GFR decreased by 21% following acetazolamide and remained unchanged following furosemide.
Baseline GFR and the change in GFR following acetazolamide were inversely correlated.
Table 2 and Fig 4 show renal sodium handling before and after acetazolamide and furosemide injection. Serum sodium remained constant during the whole study. Natriuresis was similar during the two baseline renal function studies preceding medications administration. Repeated-measures analysis of variance revealed no significant interaction between treatment and time for natriuresis, while the effect of time was significant, indicating that acetazolamide and furosemide affected sodium excretion. Urinary sodium excretion increased similarly following administration of the 2 medications. Natriuresis increased by 141% following acetazolamide (P<0.001) and by 151% following furosemide injection (P<0.001). Lithium clearance, a marker of sodium reabsorption by the proximal tubule, was similar during the baseline renal function studies preceding drugs administration. It increased 1.7 times more following acetazolamide than following furosemide (30% vs 18%, P<0.03). Fractional lithium excretion, was similar during the baseline renal function studies preceding drugs administration. It increased 2.3 times more following acetazolamide than following furosemide (61% vs 27%, P = 0.002). Sodium balance during renal function studies was similar following acetazolamide and furosemide, -30±20 mmol and -35±26 mmol, respectively (P = 0.35).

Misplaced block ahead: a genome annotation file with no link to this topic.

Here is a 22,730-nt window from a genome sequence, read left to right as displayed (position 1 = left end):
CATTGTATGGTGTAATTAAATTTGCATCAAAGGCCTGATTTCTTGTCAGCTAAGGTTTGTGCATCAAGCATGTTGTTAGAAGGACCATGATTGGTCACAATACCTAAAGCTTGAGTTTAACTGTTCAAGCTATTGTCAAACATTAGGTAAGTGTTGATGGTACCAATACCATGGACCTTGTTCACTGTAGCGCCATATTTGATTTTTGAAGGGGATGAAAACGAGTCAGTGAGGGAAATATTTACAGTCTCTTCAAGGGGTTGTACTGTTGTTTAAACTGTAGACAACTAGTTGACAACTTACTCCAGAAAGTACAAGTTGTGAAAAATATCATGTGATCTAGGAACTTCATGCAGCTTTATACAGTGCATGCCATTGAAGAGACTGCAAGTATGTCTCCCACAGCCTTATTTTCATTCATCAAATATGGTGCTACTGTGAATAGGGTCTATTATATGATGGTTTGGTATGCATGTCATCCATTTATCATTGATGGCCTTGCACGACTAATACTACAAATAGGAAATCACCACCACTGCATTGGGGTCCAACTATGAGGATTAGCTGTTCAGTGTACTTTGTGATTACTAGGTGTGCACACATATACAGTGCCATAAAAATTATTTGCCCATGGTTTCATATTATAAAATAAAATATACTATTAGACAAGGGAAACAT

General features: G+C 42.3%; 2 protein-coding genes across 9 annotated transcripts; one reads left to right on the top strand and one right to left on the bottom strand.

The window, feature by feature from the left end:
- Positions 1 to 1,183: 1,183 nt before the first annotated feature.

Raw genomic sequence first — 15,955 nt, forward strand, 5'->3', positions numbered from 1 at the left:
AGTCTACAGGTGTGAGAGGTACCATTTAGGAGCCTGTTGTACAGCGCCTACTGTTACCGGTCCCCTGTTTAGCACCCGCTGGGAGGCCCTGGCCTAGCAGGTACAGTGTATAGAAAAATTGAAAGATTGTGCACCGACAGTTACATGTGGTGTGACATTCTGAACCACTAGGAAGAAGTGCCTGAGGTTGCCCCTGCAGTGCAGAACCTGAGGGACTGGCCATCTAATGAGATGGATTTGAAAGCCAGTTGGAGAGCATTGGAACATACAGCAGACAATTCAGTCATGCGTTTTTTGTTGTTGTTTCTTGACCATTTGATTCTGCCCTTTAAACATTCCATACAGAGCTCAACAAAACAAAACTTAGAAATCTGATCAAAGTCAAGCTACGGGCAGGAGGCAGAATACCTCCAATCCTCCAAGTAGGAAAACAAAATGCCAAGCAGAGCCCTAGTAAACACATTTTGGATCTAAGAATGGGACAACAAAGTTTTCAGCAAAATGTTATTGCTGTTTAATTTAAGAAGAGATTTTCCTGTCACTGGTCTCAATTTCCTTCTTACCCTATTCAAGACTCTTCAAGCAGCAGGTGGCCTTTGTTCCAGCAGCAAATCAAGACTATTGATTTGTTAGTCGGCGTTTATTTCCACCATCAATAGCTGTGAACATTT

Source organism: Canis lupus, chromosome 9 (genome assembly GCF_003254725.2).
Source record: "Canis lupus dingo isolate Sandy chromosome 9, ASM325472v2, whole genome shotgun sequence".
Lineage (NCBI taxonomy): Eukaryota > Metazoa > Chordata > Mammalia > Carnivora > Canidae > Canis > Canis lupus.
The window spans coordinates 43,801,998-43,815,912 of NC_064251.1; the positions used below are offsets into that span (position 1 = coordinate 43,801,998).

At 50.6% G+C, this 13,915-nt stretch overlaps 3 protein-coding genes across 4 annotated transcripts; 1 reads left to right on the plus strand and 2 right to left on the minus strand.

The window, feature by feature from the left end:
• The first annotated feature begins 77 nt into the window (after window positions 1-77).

Natriuresis increased similarly following acetazolamide and furosemide administration.